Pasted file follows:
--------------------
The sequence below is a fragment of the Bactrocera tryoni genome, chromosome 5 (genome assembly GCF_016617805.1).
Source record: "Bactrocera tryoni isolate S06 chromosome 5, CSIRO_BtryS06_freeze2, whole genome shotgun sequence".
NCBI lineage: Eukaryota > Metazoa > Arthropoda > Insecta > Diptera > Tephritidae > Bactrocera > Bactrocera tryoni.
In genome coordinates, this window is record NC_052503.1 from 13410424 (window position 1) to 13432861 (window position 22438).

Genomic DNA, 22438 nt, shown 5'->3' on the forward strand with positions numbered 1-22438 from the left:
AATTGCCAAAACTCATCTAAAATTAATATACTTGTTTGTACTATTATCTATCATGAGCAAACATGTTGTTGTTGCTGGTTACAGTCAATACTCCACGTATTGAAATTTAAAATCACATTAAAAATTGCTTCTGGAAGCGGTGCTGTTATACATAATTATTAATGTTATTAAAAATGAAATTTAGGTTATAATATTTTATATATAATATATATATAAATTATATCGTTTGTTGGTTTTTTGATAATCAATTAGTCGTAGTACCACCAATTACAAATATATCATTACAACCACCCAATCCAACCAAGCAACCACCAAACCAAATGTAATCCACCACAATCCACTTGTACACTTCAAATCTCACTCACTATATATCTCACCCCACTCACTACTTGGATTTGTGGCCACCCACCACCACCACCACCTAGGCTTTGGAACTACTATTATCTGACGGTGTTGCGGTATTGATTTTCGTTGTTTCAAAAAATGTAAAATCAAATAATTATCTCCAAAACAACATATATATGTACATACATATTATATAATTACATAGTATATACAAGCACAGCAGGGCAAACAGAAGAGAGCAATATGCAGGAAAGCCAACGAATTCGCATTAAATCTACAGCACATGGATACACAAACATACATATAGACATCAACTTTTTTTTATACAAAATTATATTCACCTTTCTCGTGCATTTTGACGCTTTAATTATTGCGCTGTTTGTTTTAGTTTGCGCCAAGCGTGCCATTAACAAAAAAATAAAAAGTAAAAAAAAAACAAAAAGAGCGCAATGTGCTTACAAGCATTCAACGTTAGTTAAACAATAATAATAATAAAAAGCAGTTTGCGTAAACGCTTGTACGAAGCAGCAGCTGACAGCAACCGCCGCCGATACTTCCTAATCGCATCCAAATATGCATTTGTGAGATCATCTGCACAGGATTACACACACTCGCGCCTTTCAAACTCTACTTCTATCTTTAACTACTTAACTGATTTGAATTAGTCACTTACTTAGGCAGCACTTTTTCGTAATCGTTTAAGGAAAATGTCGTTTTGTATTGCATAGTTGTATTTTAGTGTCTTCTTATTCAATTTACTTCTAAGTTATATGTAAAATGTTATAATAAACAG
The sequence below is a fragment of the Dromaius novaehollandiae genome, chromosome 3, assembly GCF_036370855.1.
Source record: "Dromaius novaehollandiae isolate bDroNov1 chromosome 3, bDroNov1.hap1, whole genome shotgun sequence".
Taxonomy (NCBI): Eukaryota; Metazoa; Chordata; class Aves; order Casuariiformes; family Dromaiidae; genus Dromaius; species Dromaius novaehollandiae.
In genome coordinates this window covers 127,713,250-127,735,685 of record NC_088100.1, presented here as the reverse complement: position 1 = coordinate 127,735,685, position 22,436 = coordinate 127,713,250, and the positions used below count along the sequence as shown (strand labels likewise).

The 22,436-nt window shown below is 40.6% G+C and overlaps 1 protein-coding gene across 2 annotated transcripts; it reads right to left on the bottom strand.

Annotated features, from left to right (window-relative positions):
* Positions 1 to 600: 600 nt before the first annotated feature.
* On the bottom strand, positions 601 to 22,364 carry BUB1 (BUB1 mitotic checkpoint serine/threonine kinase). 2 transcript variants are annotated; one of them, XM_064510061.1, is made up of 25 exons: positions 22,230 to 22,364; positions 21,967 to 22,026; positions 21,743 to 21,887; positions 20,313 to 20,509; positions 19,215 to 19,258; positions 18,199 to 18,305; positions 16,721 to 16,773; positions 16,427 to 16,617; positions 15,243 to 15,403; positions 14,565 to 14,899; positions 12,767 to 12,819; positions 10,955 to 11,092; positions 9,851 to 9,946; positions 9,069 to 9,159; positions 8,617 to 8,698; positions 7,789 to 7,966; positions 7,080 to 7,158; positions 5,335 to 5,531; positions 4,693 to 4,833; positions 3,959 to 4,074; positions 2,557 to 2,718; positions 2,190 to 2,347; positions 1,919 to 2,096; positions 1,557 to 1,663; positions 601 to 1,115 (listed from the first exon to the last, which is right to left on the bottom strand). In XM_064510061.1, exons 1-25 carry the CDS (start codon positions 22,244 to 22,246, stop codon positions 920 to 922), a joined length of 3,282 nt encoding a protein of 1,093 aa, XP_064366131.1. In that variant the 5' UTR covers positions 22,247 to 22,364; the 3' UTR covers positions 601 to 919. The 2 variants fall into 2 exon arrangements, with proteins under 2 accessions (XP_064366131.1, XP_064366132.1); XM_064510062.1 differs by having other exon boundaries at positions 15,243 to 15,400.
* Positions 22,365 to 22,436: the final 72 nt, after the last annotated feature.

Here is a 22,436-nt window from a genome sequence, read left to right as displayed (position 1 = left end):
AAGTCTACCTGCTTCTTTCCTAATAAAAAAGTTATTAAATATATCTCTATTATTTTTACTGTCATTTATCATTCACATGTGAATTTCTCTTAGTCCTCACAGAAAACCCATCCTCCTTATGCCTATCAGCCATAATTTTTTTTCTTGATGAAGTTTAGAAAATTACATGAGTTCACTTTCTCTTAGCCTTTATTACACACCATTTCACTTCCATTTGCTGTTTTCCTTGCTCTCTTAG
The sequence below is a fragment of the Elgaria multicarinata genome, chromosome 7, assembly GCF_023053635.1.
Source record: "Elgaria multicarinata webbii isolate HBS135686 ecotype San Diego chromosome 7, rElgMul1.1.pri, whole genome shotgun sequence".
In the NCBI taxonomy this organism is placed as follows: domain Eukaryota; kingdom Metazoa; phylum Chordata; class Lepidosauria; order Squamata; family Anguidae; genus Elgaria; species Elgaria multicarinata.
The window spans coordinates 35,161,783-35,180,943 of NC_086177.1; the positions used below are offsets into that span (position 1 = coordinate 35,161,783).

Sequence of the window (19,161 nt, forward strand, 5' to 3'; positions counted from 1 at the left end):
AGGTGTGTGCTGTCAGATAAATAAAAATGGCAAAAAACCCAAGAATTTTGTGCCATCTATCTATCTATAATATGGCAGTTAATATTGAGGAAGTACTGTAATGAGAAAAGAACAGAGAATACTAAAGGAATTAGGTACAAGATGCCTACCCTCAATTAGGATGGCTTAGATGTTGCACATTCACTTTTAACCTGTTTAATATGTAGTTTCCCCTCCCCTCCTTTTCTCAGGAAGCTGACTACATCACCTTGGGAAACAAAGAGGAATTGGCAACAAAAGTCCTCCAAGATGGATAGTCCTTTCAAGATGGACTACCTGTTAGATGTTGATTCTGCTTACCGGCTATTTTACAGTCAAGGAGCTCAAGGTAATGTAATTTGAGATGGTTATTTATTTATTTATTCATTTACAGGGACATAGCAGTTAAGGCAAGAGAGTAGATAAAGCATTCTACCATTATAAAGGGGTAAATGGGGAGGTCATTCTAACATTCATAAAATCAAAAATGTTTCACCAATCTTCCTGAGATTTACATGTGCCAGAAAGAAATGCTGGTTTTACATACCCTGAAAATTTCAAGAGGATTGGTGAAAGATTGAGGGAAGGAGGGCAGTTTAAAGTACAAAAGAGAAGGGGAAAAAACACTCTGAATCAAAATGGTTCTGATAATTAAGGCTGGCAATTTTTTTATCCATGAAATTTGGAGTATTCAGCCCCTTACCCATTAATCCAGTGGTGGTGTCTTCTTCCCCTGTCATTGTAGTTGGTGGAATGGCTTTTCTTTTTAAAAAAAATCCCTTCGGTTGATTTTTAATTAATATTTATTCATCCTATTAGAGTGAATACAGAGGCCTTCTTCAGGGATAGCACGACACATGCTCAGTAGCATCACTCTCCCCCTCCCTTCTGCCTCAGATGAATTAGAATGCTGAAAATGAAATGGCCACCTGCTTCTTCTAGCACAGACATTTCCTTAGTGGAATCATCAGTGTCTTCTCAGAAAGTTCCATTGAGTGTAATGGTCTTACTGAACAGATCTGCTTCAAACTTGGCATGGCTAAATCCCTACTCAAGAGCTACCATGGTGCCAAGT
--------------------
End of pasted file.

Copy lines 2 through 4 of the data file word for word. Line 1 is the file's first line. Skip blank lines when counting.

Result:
Source record: "Bactrocera tryoni isolate S06 chromosome 5, CSIRO_BtryS06_freeze2, whole genome shotgun sequence".
NCBI lineage: Eukaryota > Metazoa > Arthropoda > Insecta > Diptera > Tephritidae > Bactrocera > Bactrocera tryoni.
In genome coordinates, this window is record NC_052503.1 from 13410424 (window position 1) to 13432861 (window position 22438).